Jr.

Thu, 2014-08-21 12:26Steve Horn
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After Oregon Rejects Coal Export Plan, Long Beach Votes to Export Coal and PetKoch

Just a day after the Oregon Department of State Lands shot down a proposal to export 8.8 million tons per year of coal to Asia from the Port of Morrow in Boardman, Oregon, the Long Beach City Council achieved the opposite.

In a 9-0 vote, the Council voted “yay” to export both coal and petroleum coke (petcoke, a tar sands by-product) to the global market — namely Asia — out of Pier G to the tune of 1.7 million tons per year. Some have decried petcoke as “dirtier than the dirtiest fuel.“ 

More specifically, the Council determined that doing an environmental impact statement before shipping the coal and petcoke abroad was not even necessary. 

decision originally made in June and then appealed by Earthjustice on behalf of the Sierra Club, Natural Resources Defense Council (NRDC) and Communities for a Better Environment, the Council shot down the appeal at an August 19 hearing

“We are very disappointed about the decision, but that does not diminish the amazing victory in Oregon,” Earthjustice attorney Adrian Martinez said in a statement provided to DeSmogBlog via email. “The decision in Long Beach just highlights the grasp that the fossil fuel industry has on the City's leaders.”

The Earthjustice legal challenge and the the subsequent August 19 hearing was not about banning coal or petcoke exports. Rather, Earthjustice and its clients requested that the City of Long Beach do an environmental impact statement for two companies given contracts to export the commodities for 15-20 years.

One of those companies, Oxbow Carbon, is owned by the “Other Koch Brother,” William “Bill” Koch. Like his brothers David and Charles Koch, he has made a fortune on the U.S. petcoke storage and export boom. Also like his brothers, he is a major donor to the Republican Party.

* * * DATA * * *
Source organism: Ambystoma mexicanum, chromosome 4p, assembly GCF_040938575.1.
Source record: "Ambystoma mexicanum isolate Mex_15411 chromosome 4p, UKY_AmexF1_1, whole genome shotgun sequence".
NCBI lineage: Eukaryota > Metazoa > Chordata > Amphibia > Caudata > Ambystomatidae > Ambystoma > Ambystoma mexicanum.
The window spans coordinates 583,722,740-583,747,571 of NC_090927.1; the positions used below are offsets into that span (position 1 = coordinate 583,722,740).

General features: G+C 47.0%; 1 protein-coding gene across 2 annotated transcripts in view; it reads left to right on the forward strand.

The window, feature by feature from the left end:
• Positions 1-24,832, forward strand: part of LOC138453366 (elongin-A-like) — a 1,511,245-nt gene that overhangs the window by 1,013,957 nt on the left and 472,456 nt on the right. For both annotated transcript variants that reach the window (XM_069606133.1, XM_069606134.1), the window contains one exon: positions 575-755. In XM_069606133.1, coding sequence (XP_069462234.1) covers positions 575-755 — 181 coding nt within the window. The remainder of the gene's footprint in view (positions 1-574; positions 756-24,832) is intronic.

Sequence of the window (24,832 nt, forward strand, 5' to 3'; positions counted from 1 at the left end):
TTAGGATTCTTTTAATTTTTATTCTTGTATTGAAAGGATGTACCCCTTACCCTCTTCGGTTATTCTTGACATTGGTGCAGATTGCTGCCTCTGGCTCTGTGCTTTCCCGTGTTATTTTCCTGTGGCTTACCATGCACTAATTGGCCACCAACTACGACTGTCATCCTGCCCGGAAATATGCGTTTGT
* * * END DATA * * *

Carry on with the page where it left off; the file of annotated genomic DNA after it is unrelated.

Thu, 2010-01-07 15:38Brendan DeMelle
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Scientists Call for Moratorium on Mountaintop Removal Mining

A group of the nation’s leading environmental scientists is calling on the U.S. Environmental Protection Agency and the U.S. Army Corps of Engineers to stop issuing new mountaintop mining permits, arguing that the ecological and human health costs of the controversial mining practice are “pervasive and irreversible.” 

The group of scientists published the first comprehensive assessment of the ecological and health impacts of mountaintop removal mining today in the journal Science, describing how the impacts of current and former mountaintop removal operations will be felt for centuries, with major implications for water quality, biodiversity, and human health.  Shockingly, there’s never been a comprehensive assessment of MTR impacts until now.

Published only a few days after the Obama EPA misguidedly approved the expansion of Hobet 45, part of the largest mountaintop removal coal mine in West Virginia, the paper concludes that mountaintop removal’s impacts are much too steep to justify.  The authors’ analysis of peer-reviewed research unequivocally confirms irreversible environmental impacts from mountaintop removal, a practice that also exposes local residents to a greater risk of serious health problems.

Fri, 2006-08-11 07:03Ross Gelbspan
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ExxonMobil Gets Religion on Climate Change -- $2.32 Million Worth

A recent statement by evangelical Christians downplaying the potential problems of global climate change includes eight signers whose six organizations have received a total of $2.32 million in donations from ExxonMobil over the last three years.
 

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